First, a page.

- Alan Mozes
- Posted January 23, 2018
Lack of Vitamin D Can Sideline College Football Players
TUESDAY, Jan. 23, 2018 (HealthDay News) -- Nearly 60 percent of college football players have low levels of vitamin D, a new study suggests.
That means they face a significantly higher risk for muscle strain and injury, the researchers said.
"We were interested in vitamin D in this population because it's been shown to play an important role in muscle function and strength, which is critical to the high-performance athlete," said study author Dr. Brian Rebolledo. He's an orthopedic surgeon at the Scripps Clinic in La Jolla, Calif.
"Most of the past research into the harmful effects of low vitamin D has focused on the elderly, but relatively few studies have examined this association in the elite athlete," Rebolledo said in a Scripps news release. "This study suggests that monitoring and treating low vitamin D may potentially be a simple way to help prevent certain muscle injuries."
Rebolledo noted, though, that "additional research needs to be done to see if boosting vitamin D levels leads to improved muscle function and fewer injuries."
The findings stem from an analysis that reviewed data on 214 college football players who'd taken part in the National Football League's so-called "scouting combine" in 2015.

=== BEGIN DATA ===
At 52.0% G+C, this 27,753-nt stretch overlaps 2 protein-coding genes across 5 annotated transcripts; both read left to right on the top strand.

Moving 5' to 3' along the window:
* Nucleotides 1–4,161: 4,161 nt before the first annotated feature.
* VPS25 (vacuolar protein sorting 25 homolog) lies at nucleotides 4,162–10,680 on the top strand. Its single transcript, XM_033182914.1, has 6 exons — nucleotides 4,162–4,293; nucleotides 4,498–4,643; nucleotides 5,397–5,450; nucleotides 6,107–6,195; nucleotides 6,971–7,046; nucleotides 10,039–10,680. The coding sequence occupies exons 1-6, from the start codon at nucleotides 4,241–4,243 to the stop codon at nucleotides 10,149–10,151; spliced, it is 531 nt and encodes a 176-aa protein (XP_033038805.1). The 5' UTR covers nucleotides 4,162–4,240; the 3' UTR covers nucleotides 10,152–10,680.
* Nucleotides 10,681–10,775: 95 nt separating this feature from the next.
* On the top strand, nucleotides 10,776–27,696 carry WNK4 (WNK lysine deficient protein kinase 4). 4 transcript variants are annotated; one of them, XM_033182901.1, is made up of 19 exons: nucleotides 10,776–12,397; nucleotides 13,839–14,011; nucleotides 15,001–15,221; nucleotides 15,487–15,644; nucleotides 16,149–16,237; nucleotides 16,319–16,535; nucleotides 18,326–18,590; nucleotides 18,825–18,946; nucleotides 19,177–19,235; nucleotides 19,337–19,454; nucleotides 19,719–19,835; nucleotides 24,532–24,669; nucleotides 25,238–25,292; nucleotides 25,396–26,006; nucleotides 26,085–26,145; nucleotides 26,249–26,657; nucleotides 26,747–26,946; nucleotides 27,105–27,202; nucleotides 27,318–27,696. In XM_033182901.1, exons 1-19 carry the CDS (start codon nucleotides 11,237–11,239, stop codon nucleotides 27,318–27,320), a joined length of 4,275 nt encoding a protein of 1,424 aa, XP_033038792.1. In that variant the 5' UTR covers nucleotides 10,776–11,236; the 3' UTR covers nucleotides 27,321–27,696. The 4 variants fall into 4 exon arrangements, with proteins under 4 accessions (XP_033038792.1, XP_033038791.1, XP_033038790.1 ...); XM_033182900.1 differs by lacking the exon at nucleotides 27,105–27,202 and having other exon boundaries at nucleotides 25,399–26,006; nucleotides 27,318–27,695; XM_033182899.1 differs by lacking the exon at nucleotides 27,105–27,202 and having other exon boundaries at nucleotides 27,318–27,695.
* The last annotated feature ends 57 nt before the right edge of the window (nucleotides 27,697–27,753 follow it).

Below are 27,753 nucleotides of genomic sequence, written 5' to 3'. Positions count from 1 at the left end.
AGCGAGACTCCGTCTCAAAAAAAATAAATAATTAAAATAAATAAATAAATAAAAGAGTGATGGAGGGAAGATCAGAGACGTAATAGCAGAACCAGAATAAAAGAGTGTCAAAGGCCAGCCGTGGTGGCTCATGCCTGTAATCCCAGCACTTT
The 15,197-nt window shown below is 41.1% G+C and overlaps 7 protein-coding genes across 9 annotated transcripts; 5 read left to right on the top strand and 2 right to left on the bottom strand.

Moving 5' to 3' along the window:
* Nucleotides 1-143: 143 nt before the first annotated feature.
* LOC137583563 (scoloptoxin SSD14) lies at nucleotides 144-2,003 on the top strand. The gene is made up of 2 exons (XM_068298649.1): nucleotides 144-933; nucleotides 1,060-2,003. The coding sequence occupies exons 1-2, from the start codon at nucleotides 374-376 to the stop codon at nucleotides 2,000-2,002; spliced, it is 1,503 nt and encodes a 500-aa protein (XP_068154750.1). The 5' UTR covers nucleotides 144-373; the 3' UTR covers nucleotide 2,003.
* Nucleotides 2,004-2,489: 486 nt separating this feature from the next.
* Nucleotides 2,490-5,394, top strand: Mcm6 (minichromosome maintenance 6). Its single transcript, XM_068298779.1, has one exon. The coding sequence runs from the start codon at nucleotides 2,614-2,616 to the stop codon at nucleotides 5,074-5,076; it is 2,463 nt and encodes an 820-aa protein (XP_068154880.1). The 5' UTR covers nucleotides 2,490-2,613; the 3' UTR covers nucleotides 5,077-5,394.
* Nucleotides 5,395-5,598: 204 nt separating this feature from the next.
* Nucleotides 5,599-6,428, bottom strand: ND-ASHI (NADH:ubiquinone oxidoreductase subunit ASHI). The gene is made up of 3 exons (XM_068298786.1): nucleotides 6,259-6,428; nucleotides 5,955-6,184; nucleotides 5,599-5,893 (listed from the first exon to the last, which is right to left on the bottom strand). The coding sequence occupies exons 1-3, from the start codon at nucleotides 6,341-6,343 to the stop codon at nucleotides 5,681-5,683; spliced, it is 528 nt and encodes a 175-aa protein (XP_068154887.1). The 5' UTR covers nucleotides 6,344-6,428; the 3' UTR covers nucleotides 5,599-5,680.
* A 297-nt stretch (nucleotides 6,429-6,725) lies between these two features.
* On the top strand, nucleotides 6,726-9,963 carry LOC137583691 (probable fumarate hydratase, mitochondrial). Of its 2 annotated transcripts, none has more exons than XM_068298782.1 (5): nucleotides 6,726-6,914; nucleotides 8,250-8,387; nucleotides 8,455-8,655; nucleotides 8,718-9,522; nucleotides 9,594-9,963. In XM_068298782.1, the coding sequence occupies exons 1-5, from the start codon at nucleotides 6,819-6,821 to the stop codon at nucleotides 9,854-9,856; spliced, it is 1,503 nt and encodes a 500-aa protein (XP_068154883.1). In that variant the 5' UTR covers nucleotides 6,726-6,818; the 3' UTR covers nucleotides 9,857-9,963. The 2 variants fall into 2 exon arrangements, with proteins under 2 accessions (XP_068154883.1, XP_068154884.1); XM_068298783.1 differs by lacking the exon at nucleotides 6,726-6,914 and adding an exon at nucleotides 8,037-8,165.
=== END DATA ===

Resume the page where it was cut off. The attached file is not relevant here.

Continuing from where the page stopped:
Data included the players' vitamin D levels, injury history and number of games missed because of a lower extremity muscle strain or core muscle injury.
The researchers determined that 59 percent of the players had below-normal vitamin D levels. More than half of those who did -- 56 percent -- had sustained a relevant strain or injury during play.
That figure went up to 73 percent among those with "severely deficient" vitamin D levels.
By comparison, similar strains and injuries affected just 40 percent of players with normal vitamin D levels.
And among the 14 players who had missed at least one game as a result of such targeted strains or injuries, 86 percent had low vitamin D levels.
That said, vitamin D deficiency was not spread equally among all players. For instance, 70 percent of black players had low vitamin D, compared with 13 percent of white players.
No marked differences were found based on the positions the young men played on the field.
The research team noted that vitamin D deficiency is not uncommon, affecting nearly 42 percent of American adults. It results mostly from poor diet and not enough sun exposure.
The study was published online recently in Arthroscopy: The Journal of Arthroscopic and Related Surgery.
Information on vitamin D is available from the U.S. Office of Dietary Supplements.
SOURCE: Scripps Health, news release
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